By Irina Tsukerman
Rabat – Just as Morocco and Tunisia are looking to expand bilateral ties and increase cooperation on regional and international issues (including possibly revitalizing the African Maghreb Union), Iran is attempting to destabilize North Africa. The Islamic Republic’s strategy is to infiltrate each country ideally in cooperation with Sunni extremist movements.
It may also be considering replicating its strategy in West Africa in converting disaffected individuals in poor, marginalized communities in various African countries to Shi’a Islam and offering humanitarian aid in individual cities that the central governments may not be able to reach. Iran is seeking additional partners and customers to offset their lost revenue resulting from sanctions that are about to be reimposed by the United States that may also cause European investors to flee for fear of being affected.
Iran’s Strategy in Africa
Tehran is also trying to gain control of strategic waterways along the African coasts, recruit loyal proxies, and cause problems for the West by eliminating traditional Western allies. Africa has also been an effective place for Iran to buy and sell illicit arms, and now, may increasingly be used to further Iran’s nuclear ambitions. Just as important as the pursuit of its geopolitical agenda, Iran views Africa as a coveted front against Saudi Arabia.
They could use corrupt and weak local governments and appoint militias to cause more difficulties for their regional rival. The evidence of an Iranian presence and their cooperation with Tunisia is largely circumstantial, but is growing. It was part of the agenda of Iran’s Minister of Foreign Affairs, Mohammad Javad Zarif, during his 2017 visit to certain African countries that the Islamic Republic was recruiting. The theme of his two-day visit was that there is no limit to the expansion of Iranian support.
How Iran is Arming Tunisia
Tunisia recently allowed two Iranian agents to enter Libya through its territory to purchase uranium, presumably for the sake of advancing its allegedly suspended nuclear research in light of U.S. withdrawal from the Joint Comprehensive Plan Of Action, known more commonly as the Iran nuclear deal. Iran has taken steps to purchase additional uranium and to increase its capacity for enriching uranium as a warning of the potential consequences withdrawal of the United States from JCPOA.
The two agents were subsequently assassinated under mysterious circumstances. Soon after, the Tunisian clergy issued a statement condemning Saudi Arabia for their alleged misuse of money earned from the Hajj to sponsor their war efforts in Yemen. Iran has been shown by the UN to be behind the distribution of sophisticated missiles to Yemeni Houthi rebels. Morocco, Saudi Arabia, and other Middle Eastern countries are part of the Arab Coalition that is countering the Iran-backed Houthi movement, which has been largely radicalized as a result of the training from the Lebanese Shia political group, Hizbullah.
Hizbullah has also threatened Morocco’s territorial integrity by supplying the Sahrawi rebel group Polisario with arms and training, echoing Iran’s practice of outreach to separatist groups, rebel movements, and terrorists in various parts of the world.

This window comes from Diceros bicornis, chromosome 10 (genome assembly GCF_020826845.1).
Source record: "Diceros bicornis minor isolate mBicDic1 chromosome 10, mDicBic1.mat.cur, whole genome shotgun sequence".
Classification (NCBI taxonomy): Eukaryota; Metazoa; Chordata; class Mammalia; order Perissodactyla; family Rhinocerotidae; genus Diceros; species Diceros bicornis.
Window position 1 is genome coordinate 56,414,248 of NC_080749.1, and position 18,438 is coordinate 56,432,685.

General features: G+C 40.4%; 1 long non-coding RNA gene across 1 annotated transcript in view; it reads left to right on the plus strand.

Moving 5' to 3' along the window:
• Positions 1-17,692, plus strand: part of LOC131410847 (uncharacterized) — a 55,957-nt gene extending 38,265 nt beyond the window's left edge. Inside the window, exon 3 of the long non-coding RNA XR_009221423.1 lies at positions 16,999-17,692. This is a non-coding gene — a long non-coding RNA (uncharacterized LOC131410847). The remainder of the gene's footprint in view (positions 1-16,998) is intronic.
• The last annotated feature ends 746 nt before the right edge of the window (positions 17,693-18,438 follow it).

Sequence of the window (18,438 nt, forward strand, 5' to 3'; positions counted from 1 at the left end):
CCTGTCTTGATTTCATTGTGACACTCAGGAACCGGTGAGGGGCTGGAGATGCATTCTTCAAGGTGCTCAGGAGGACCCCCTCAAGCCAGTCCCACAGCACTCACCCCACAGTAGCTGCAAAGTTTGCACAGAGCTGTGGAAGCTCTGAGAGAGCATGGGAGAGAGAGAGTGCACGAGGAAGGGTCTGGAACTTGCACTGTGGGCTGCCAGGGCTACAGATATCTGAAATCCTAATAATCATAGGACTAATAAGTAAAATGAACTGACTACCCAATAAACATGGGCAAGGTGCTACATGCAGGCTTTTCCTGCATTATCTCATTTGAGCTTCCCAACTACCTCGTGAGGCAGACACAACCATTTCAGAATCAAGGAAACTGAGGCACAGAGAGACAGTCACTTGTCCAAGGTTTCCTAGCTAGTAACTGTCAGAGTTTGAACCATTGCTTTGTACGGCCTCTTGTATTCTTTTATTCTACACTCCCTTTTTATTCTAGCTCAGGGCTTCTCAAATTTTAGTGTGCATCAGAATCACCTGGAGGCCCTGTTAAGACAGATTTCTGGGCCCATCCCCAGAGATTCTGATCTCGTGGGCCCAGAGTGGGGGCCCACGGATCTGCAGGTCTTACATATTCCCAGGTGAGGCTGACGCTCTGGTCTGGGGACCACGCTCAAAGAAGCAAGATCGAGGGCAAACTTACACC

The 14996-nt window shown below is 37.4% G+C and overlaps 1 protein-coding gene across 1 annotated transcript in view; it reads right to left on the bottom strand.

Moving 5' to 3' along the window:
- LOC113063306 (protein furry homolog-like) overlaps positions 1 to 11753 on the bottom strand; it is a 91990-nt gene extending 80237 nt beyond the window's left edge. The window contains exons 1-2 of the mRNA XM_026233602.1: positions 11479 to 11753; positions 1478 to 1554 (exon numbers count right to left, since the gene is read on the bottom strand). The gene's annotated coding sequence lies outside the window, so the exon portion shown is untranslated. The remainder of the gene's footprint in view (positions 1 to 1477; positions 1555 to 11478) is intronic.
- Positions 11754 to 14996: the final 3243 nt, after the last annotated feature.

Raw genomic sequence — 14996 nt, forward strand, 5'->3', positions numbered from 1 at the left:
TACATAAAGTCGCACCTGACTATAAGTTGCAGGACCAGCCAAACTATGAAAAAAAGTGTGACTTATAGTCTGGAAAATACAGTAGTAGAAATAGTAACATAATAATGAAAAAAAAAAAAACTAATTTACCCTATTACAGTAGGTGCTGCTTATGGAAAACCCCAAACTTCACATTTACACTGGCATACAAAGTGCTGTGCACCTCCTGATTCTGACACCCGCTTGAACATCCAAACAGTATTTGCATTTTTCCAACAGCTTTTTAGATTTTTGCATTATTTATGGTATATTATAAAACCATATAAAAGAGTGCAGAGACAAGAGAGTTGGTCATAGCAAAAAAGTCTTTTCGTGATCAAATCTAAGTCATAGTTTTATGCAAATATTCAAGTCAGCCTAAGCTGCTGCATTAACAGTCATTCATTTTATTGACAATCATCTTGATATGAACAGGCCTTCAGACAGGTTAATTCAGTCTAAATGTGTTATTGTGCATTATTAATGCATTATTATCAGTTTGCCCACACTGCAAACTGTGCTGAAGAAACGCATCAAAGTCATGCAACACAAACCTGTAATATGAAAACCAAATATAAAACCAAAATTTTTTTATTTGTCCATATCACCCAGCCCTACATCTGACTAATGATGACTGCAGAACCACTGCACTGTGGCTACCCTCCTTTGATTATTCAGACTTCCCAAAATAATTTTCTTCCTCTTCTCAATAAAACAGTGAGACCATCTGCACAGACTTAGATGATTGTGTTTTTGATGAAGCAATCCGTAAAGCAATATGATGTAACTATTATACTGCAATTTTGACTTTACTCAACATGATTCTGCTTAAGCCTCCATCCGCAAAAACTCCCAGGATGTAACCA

None of that is coincidental, but is rather part of a political pattern, as is the most recent meeting between an Iranian official and the Tunisian president. Indeed, the relations between the countries have grown so close that Tehran asked Tunisia to mediate in the standoff with Riyadh in late 2017. These developments came only two months after Morocco severed diplomatic relations with Iran for its role in using diplomats in Algeria and Hizbullah to arm and train Polisario.
Indeed, Iran played a role in instigating anti-Gulf sentiment and using Tunisia as a pathway to Libya, where it is also backing a variety of terrorist groups that may have led to the rumored Emirates-backed soft coup attempt in Tunisia, which failed and received little attention. For the UAE, there are other reasons for concern.
Tunisia’s Tensions with UAE Are Helping Iran
Tunisia and the United Arab Emirates have been experiencing rising tensions since at least December 2017, when the UAE received credible security information that several female terrorists with ISIS affiliation and Tunisian passports tried to enter the UAE. The UAE banned all female passengers from Tunisia on incoming flights.
Tunisia, home to several thousand foreign recruits from ISIS and other terrorist groups, retaliated by suspending flights to the UAE. That dispute was resolved, but mutual distrust remained. The UAE’s spat with Tunisia has been ongoing since the 2011 Jasmine Revolution, which the Gulf monarchies viewed as destabilizing and then blamed on Tunis. Tunisia also maintains close relations with Qatar, which likewise has been critical of the circumstances surrounding the Hajj, and contributed to the Gulf State’s dissatisfaction with Tunisia.
Under former president Zine El Abidine Ben Ali, Tunisia had been closely affiliated with the UAE, but has since moved away to pursue a more independent foreign policy. Although Tunisia has sustained steady relations with Tehran since 1990, most recently they have grown even closer, a fact that is alarming to both Saudi Arabia and the UAE. Meanwhile, Tunisia has apparently sought out Morocco in order anchor itself to the North African region, rather than to the Middle East.